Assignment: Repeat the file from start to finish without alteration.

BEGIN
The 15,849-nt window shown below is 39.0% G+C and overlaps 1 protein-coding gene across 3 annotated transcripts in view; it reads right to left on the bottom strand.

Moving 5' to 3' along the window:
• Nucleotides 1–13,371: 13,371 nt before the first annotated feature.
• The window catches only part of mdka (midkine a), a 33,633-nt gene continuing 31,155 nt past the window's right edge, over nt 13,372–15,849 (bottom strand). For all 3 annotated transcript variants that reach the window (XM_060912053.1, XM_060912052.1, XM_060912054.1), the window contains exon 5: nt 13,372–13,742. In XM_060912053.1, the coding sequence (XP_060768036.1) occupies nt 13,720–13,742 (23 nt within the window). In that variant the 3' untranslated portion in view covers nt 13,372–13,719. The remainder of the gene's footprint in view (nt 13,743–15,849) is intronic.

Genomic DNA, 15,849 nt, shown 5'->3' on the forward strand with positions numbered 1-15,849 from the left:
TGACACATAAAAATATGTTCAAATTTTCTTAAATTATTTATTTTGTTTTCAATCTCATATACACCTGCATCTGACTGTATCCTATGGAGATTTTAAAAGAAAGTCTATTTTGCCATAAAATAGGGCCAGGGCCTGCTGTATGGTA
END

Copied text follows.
The 15,849-nt window shown below is 39.0% G+C and overlaps 1 protein-coding gene across 3 annotated transcripts in view; it reads right to left on the bottom strand.

Moving 5' to 3' along the window:
• Nucleotides 1–13,371: 13,371 nt before the first annotated feature.
• The window catches only part of mdka (midkine a), a 33,633-nt gene continuing 31,155 nt past the window's right edge, over nt 13,372–15,849 (bottom strand). For all 3 annotated transcript variants that reach the window (XM_060912053.1, XM_060912052.1, XM_060912054.1), the window contains exon 5: nt 13,372–13,742. In XM_060912053.1, the coding sequence (XP_060768036.1) occupies nt 13,720–13,742 (23 nt within the window). In that variant the 3' untranslated portion in view covers nt 13,372–13,719. The remainder of the gene's footprint in view (nt 13,743–15,849) is intronic.

Genomic DNA, 15,849 nt, shown 5'->3' on the forward strand with positions numbered 1-15,849 from the left:
TGACACATAAAAATATGTTCAAATTTTCTTAAATTATTTATTTTGTTTTCAATCTCATATACACCTGCATCTGACTGTATCCTATGGAGATTTTAAAAGAAAGTCTATTTTGCCATAAAATAGGGCCAGGGCCTGCTGTATGGTA